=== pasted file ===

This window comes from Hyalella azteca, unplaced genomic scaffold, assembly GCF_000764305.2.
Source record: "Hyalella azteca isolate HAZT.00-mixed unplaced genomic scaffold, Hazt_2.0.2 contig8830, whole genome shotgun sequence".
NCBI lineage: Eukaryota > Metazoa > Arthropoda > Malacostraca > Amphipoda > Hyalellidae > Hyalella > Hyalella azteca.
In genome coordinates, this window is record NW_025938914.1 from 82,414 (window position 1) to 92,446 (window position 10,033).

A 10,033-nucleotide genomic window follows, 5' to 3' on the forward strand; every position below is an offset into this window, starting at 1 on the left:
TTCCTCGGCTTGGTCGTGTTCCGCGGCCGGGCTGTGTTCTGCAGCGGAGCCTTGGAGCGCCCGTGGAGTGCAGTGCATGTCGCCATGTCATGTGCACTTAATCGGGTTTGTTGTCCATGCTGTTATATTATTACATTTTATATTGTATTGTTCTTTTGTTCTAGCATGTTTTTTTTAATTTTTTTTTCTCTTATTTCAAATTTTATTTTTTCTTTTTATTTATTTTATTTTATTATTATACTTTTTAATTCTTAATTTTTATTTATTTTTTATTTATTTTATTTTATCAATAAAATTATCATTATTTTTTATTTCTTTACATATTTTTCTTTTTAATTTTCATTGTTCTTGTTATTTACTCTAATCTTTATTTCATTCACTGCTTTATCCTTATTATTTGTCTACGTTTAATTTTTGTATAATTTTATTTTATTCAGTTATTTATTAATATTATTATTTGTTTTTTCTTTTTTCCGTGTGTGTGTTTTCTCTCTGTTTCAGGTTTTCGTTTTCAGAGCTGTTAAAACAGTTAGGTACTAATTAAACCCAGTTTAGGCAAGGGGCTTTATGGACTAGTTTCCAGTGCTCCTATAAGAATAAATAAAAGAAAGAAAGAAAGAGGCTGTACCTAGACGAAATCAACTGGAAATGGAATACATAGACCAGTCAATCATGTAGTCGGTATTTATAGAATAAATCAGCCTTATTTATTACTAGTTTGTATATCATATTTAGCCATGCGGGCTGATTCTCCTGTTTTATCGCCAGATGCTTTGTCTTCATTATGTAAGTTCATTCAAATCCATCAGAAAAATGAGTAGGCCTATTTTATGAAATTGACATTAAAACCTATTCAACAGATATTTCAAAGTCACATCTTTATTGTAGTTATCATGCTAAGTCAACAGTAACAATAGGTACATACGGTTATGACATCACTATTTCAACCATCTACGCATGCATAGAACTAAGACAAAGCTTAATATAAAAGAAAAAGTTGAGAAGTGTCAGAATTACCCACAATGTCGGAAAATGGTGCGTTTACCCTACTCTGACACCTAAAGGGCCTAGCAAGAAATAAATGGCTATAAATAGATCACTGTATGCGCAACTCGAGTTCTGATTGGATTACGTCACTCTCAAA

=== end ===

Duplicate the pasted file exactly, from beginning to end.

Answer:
This window comes from Hyalella azteca, unplaced genomic scaffold, assembly GCF_000764305.2.
Source record: "Hyalella azteca isolate HAZT.00-mixed unplaced genomic scaffold, Hazt_2.0.2 contig8830, whole genome shotgun sequence".
NCBI lineage: Eukaryota > Metazoa > Arthropoda > Malacostraca > Amphipoda > Hyalellidae > Hyalella > Hyalella azteca.
In genome coordinates, this window is record NW_025938914.1 from 82,414 (window position 1) to 92,446 (window position 10,033).

A 10,033-nucleotide genomic window follows, 5' to 3' on the forward strand; every position below is an offset into this window, starting at 1 on the left:
TTCCTCGGCTTGGTCGTGTTCCGCGGCCGGGCTGTGTTCTGCAGCGGAGCCTTGGAGCGCCCGTGGAGTGCAGTGCATGTCGCCATGTCATGTGCACTTAATCGGGTTTGTTGTCCATGCTGTTATATTATTACATTTTATATTGTATTGTTCTTTTGTTCTAGCATGTTTTTTTTAATTTTTTTTTCTCTTATTTCAAATTTTATTTTTTCTTTTTATTTATTTTATTTTATTATTATACTTTTTAATTCTTAATTTTTATTTATTTTTTATTTATTTTATTTTATCAATAAAATTATCATTATTTTTTATTTCTTTACATATTTTTCTTTTTAATTTTCATTGTTCTTGTTATTTACTCTAATCTTTATTTCATTCACTGCTTTATCCTTATTATTTGTCTACGTTTAATTTTTGTATAATTTTATTTTATTCAGTTATTTATTAATATTATTATTTGTTTTTTCTTTTTTCCGTGTGTGTGTTTTCTCTCTGTTTCAGGTTTTCGTTTTCAGAGCTGTTAAAACAGTTAGGTACTAATTAAACCCAGTTTAGGCAAGGGGCTTTATGGACTAGTTTCCAGTGCTCCTATAAGAATAAATAAAAGAAAGAAAGAAAGAGGCTGTACCTAGACGAAATCAACTGGAAATGGAATACATAGACCAGTCAATCATGTAGTCGGTATTTATAGAATAAATCAGCCTTATTTATTACTAGTTTGTATATCATATTTAGCCATGCGGGCTGATTCTCCTGTTTTATCGCCAGATGCTTTGTCTTCATTATGTAAGTTCATTCAAATCCATCAGAAAAATGAGTAGGCCTATTTTATGAAATTGACATTAAAACCTATTCAACAGATATTTCAAAGTCACATCTTTATTGTAGTTATCATGCTAAGTCAACAGTAACAATAGGTACATACGGTTATGACATCACTATTTCAACCATCTACGCATGCATAGAACTAAGACAAAGCTTAATATAAAAGAAAAAGTTGAGAAGTGTCAGAATTACCCACAATGTCGGAAAATGGTGCGTTTACCCTACTCTGACACCTAAAGGGCCTAGCAAGAAATAAATGGCTATAAATAGATCACTGTATGCGCAACTCGAGTTCTGATTGGATTACGTCACTCTCAAA